The argument goes like this: “You can’t produce output without input! You’ll make too many mistakes initially and they’ll be burned into you forever! Study for a long time (years? decades?) first, and THEN you’ll be have what you need to produce output!”
I see people with this argument to visualise “the human learning system” with input as follows:
(I added the pixie dust myself; it’s the only way I can see this system as being in any way more realistic).
Without all of that pure input (although you’ll note that even in their system pure input is impossible; they need feedback at least from their books), they imagine someone who speaks as soon as possible to be nothing but an output machine full of mistakes.
There is no system that simply involves input in the real world. In biology, mirror neurons, gene regulatory networks, and hormones (among many others) are systems that rely on feedback. In mechanical engineering the float valve is a good example of physical feedback based on the environment (used to regulate fuel in a carburettor, and more familiarly in toilets).
Feedback is essential for an efficient system and you can bet that successful language learners employ it in all stages of their learning cycle.
My view of the language learning system is way too complex to illustrate, but it would have the same arrows going in as this one, then lots of arrows going out (output) in various forms and then coming back from the same source (feedback) for improvement purposes. If the environment isn’t giving you feedback on your progress (and no, the answers at the back of the book to your grammar exercises are NOT enough) then you can’t make any progress.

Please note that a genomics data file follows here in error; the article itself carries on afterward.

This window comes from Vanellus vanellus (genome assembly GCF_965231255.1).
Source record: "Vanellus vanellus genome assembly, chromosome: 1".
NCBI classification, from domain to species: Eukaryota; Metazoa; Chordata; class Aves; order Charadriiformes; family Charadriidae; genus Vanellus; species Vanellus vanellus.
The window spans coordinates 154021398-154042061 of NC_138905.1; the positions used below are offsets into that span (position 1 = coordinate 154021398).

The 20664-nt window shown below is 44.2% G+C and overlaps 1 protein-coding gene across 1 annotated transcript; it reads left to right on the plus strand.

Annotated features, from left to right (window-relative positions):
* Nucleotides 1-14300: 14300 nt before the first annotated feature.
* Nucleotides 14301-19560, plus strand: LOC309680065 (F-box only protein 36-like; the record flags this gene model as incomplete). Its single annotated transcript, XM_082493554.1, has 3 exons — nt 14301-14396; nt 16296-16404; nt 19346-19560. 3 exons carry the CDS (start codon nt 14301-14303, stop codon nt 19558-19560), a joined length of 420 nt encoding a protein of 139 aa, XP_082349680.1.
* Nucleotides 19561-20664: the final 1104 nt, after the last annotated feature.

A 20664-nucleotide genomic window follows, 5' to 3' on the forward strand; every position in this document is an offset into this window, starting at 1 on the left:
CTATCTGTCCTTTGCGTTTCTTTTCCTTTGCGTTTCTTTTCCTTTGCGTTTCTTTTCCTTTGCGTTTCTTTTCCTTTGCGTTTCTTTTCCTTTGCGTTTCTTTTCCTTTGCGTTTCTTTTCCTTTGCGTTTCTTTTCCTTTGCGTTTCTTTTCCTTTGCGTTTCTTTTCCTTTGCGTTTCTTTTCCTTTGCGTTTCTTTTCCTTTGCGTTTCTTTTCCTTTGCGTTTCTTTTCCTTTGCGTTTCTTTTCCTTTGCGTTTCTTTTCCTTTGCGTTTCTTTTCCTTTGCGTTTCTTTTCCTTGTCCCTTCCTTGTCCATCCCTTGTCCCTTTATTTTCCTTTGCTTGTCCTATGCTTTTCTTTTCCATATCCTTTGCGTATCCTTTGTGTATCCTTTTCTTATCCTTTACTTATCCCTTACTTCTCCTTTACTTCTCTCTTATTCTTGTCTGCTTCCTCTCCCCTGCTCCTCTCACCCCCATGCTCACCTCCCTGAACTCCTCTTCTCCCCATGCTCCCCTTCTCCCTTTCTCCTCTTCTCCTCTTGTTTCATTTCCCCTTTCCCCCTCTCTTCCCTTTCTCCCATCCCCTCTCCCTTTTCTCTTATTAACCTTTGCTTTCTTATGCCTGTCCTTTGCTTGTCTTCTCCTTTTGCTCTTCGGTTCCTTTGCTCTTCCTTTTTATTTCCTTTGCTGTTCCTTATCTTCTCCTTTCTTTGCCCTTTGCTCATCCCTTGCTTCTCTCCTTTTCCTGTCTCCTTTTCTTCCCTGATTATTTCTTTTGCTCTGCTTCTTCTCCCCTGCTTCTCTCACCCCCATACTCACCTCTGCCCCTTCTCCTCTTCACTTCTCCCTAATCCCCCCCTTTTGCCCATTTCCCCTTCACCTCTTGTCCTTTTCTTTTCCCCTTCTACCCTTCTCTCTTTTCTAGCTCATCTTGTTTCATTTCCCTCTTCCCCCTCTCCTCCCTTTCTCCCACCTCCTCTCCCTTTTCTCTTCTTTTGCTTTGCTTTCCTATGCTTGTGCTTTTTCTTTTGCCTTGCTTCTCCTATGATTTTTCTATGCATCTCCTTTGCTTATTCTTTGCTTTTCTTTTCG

That’s where people come in, and you can’t illustrate a person as a simple feedback loop of corrections. They’ll give you encouragement, and the feeling of use with human beings is a great motivation to work towards as you are learning. No simplified A+B=C system can ever represent that.
Be an engineer and get your hands dirty!
In this blog I talk about attitude a lot and push people to change their behaviours. This is because I feel like my experience is allowing me to look at the overall system of speaking a language a lot better. If you look at it as “study grammar+vocabulary + do exercises + listen a lot = be fluent in a few years” you are looking at it with tunnel vision.
I think many people who do try to analyse language learning like this are indeed being somewhat “scientific”. You can do studies, read up a lot about it in advance etc. and feel you will be best prepared. But the real world does not answer directly to our simplified equations, because we cannot realistically factor in all “inputs”.
Being social and lots of practice is my engineering approach to learning languages. It’s learning by doing. I’ll make mistakes along the way, but the overall approach will constantly get better. Just reading up about how to do it, or investing in courses will never give me that.
It’s time to get your hands dirty and tackle languages as an engineer would! Make a plan of action quickly and implement it.
Any other engineers out there? Or language learners that have this engineering approach to language learning? Let me know in the comments!
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If you enjoyed this post, you will love my TEDx talk! You can get much better details of how I recommend learning a language if you watch it here.
This article was written by Benny Lewis